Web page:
Recently I composed a piano piece in G minor, and I struggled (and still am struggling!) with how to convey my intentions and how much to convey. Playing the notes as-written results in a very dry performance, but to play it with the feeling I intended would require so much marking up that it would be hard for anyone other than myself to interpret. Not to mention, even the exact way I play it changes depending on my mood in the first place, so all the meticulous markings may not account for variations even within my own intent!
One of the difficulties is the tempo markings. It should be trivial, in theory, since I could just choose a bpm and write that on the page and be done with it. However, following any bpm strictly merely results in a dry performance. So I decided I should try to convey my intent -- after all, indications such as "allegro" or "adagio" were originally as much stylistic indications as they were tempo markings; it wasn't until modern times when they acquired textbook bpm ranges. (And ironically enough, interpreting some of the classics such as Bach or Mozart according to strict textbook bpms would totally not fit the original intent of the piece, so at the end of the day, even textbook bpm ranges are subject to interpretation.) The first section of the coda in my G minor piece has the mood of an adagio, but the actual interpretation could range anywhere from 45 bpm to 90bpm (or maybe even 100bpm might not be out of the question), depending on how the preceding passages went. Textbook bpm ranges are of no help, because even my own interpretation of this passage varies wildly in tempo each time I play it!
Eventually, I decided that it's more important to convey the intended mood of the piece rather than any specific interpretation parameters like a prescribed bpm. Let the performer decide how to physically realize that intention. I haven't fully worked out how my intents will be conveyed, but so far, I've decided to leave off bpm markings (except perhaps at the very start to give a rough idea of the bpm range that might be considered suitable), and describe the intended mood instead, like "festively", "dramatically slow and heavy", etc..
But the bottom line is, I decided that I needed to trust the performer and give him the room for interpretation, instead of, figuratively speaking, towering over him like a tyrant dictating his every musical gesture. At the end of the day, I think it's important to realize that music has as much to do with interpretation as it has to do with the composer's vision. It's a delicate balance between them.
Yeah, as Samuel Adler puts it in his book The Study of Orchestration, when it comes to writing parts for the orchestra, "To err is human, but to forgive is not our policy." Sad, but that's just the way it is.
Michael Lee Moore said:
One of the most painful things though is to finally hear your piece performed live after months of composing, only to realize you've written music the performers don't find interesting or idiomatic to their instruments, that you've written voicings that are hard for that particular kind of ensemble to tune, that you've used the wrong articulations because you weren't experienced enough to realize when the MIDI performed them wrong, and so on and so forth. I begrudge no one else's preference to write to MIDI, as long as they are happy with the end product. All I can say is that from my experience, you can't actually learn how to orchestrate that way or compose something that other people can perform musically.[...]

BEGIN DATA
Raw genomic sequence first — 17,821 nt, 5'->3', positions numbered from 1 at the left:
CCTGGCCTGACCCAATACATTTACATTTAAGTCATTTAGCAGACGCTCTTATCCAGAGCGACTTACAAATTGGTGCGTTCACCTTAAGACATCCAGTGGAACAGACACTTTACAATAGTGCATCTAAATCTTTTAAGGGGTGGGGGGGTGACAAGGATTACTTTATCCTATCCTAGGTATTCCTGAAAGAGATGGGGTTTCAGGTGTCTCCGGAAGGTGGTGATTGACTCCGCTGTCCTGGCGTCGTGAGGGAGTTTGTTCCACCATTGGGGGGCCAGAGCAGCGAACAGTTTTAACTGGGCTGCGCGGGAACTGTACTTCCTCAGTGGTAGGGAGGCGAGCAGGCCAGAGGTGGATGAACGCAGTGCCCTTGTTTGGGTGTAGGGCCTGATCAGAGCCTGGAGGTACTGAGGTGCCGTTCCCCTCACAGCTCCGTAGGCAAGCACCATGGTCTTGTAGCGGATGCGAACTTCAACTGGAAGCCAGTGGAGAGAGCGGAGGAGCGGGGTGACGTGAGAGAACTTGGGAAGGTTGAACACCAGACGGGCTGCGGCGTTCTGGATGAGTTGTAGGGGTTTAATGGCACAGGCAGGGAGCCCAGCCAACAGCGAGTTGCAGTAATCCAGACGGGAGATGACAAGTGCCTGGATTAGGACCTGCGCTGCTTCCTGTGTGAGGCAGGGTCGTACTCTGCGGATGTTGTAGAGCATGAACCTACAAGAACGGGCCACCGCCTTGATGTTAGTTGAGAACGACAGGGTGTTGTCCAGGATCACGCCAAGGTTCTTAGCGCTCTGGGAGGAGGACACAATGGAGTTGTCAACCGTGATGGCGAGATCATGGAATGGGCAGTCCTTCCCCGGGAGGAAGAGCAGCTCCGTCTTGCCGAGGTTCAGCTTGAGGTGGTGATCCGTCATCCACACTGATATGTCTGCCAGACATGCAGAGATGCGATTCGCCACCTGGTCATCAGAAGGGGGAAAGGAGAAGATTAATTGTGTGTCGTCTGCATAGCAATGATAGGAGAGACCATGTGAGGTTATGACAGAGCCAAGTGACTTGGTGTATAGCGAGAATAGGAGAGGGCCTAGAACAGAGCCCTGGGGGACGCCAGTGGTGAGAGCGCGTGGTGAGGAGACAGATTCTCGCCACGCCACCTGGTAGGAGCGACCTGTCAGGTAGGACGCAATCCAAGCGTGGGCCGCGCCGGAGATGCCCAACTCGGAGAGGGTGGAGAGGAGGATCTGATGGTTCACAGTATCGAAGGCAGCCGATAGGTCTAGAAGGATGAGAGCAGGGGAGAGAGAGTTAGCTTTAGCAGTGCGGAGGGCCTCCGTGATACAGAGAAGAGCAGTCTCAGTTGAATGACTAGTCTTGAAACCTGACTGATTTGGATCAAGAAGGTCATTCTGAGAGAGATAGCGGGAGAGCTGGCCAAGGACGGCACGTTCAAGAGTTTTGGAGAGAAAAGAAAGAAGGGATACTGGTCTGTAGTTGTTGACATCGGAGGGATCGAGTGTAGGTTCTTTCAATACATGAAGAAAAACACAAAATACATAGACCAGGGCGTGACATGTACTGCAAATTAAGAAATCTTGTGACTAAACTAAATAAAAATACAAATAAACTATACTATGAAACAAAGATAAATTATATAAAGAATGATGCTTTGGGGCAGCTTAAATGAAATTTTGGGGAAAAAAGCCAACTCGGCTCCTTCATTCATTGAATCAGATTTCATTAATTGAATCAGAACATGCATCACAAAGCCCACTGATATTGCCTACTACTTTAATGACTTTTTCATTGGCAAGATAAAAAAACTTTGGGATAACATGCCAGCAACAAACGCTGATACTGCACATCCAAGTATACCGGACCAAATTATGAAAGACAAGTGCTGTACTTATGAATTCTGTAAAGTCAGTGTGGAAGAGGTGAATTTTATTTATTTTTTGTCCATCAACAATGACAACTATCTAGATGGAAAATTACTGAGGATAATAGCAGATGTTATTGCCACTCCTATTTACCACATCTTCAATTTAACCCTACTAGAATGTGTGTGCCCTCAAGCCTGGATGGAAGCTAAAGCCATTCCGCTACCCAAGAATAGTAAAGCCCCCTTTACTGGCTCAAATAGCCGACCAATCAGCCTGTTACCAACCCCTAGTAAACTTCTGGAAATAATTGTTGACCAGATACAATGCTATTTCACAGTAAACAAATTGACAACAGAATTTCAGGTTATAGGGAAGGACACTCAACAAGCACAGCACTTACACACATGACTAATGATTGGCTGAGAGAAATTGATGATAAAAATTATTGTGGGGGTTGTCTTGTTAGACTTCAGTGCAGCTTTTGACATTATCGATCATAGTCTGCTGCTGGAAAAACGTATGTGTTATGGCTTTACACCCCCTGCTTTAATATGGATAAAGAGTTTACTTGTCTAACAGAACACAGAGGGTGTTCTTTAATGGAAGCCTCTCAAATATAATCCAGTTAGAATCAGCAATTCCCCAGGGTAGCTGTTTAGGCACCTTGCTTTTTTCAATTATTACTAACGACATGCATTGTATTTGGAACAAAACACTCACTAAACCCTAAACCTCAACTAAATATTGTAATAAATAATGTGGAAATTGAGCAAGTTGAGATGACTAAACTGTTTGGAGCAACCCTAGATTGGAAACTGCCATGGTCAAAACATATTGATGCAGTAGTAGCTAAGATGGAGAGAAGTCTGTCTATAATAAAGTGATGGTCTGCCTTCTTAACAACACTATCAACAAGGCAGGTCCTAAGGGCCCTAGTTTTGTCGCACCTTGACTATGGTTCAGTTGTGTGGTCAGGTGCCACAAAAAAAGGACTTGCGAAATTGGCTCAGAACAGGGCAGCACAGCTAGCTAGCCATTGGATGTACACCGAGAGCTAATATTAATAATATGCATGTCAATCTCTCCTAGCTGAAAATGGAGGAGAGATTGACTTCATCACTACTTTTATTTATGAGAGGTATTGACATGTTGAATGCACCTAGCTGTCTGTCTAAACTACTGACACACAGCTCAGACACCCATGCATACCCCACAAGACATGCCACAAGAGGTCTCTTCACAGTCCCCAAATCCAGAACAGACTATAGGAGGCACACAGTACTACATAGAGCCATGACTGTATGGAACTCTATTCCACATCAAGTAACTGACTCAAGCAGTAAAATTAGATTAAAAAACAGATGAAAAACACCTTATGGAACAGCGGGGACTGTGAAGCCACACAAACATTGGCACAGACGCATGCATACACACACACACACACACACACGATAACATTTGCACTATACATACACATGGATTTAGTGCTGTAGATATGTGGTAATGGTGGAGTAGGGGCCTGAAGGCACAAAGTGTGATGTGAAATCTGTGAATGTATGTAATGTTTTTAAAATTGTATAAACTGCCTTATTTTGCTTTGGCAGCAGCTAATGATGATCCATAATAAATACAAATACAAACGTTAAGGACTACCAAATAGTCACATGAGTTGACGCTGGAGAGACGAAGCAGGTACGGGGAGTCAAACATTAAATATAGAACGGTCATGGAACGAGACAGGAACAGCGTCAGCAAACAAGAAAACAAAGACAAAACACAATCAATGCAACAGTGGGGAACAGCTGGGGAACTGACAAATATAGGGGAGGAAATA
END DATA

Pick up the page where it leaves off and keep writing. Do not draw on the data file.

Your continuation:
Bob, that is actually a very interesting topic.
Back in the old days of the great composers, they didn't have the technology to record any single performance as the "official" interpretation of a work, and indeed, much of the performance "culture", I don't know what's the right term for that, that grew up around music was geared towards achieving better reproducibility -- the move from merely writing a figured bass to notating every note explicitly, expanding music notation to include more precise note articulations, the conventions that developed amongst performers in an ensemble to keep in sync and in tune, etc.. Nevertheless, the composers themselves wrote while keeping in mind the variability in performance; I read somewhere (not sure how accurate this is) that Beethoven originally embraced bpm markings after the metronome was invented, but later on dropped bpm markings in his pieces after discovering that his own tempo changes from day to day.
Today, however, we have the technology to record and replay performances exactly. And indeed, much of modern pop music comes in the form of prerecorded tracks that serve as the "official" version of that song / piece, or at least a fixed reference point, whereas in the old days it was the score that served as the landmark upon which any interpretation should be based. This is especially so in recent years when digital technology advanced to the point you can produce realistic-sounding (or sometimes deliberately non-realistic sounding!) music without it ever being performed live. Some even regard the electronic production as "the" music; there may not even be a written score, in the traditional sense, that would allow any performer to reproduce that music -- it may have special effects hand-edited into the audio file after the initial synthesizer production, that are nevertheless an integral part of the work.